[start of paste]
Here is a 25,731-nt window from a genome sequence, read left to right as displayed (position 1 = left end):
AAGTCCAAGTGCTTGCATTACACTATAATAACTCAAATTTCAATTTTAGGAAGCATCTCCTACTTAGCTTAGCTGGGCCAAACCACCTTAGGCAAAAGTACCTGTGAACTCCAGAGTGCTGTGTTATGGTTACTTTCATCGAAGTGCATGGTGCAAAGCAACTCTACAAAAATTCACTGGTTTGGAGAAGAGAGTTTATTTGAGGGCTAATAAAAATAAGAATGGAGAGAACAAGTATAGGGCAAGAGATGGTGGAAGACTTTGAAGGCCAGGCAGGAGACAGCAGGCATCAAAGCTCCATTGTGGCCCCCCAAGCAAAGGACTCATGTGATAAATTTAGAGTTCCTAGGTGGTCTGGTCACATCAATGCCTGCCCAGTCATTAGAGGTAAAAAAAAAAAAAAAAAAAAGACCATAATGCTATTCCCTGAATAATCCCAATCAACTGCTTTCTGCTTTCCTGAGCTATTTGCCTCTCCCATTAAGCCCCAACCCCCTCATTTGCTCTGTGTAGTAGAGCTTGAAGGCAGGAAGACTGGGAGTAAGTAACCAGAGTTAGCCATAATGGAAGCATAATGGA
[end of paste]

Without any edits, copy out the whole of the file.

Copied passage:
Here is a 25,731-nt window from a genome sequence, read left to right as displayed (position 1 = left end):
AAGTCCAAGTGCTTGCATTACACTATAATAACTCAAATTTCAATTTTAGGAAGCATCTCCTACTTAGCTTAGCTGGGCCAAACCACCTTAGGCAAAAGTACCTGTGAACTCCAGAGTGCTGTGTTATGGTTACTTTCATCGAAGTGCATGGTGCAAAGCAACTCTACAAAAATTCACTGGTTTGGAGAAGAGAGTTTATTTGAGGGCTAATAAAAATAAGAATGGAGAGAACAAGTATAGGGCAAGAGATGGTGGAAGACTTTGAAGGCCAGGCAGGAGACAGCAGGCATCAAAGCTCCATTGTGGCCCCCCAAGCAAAGGACTCATGTGATAAATTTAGAGTTCCTAGGTGGTCTGGTCACATCAATGCCTGCCCAGTCATTAGAGGTAAAAAAAAAAAAAAAAAAAAGACCATAATGCTATTCCCTGAATAATCCCAATCAACTGCTTTCTGCTTTCCTGAGCTATTTGCCTCTCCCATTAAGCCCCAACCCCCTCATTTGCTCTGTGTAGTAGAGCTTGAAGGCAGGAAGACTGGGAGTAAGTAACCAGAGTTAGCCATAATGGAAGCATAATGGA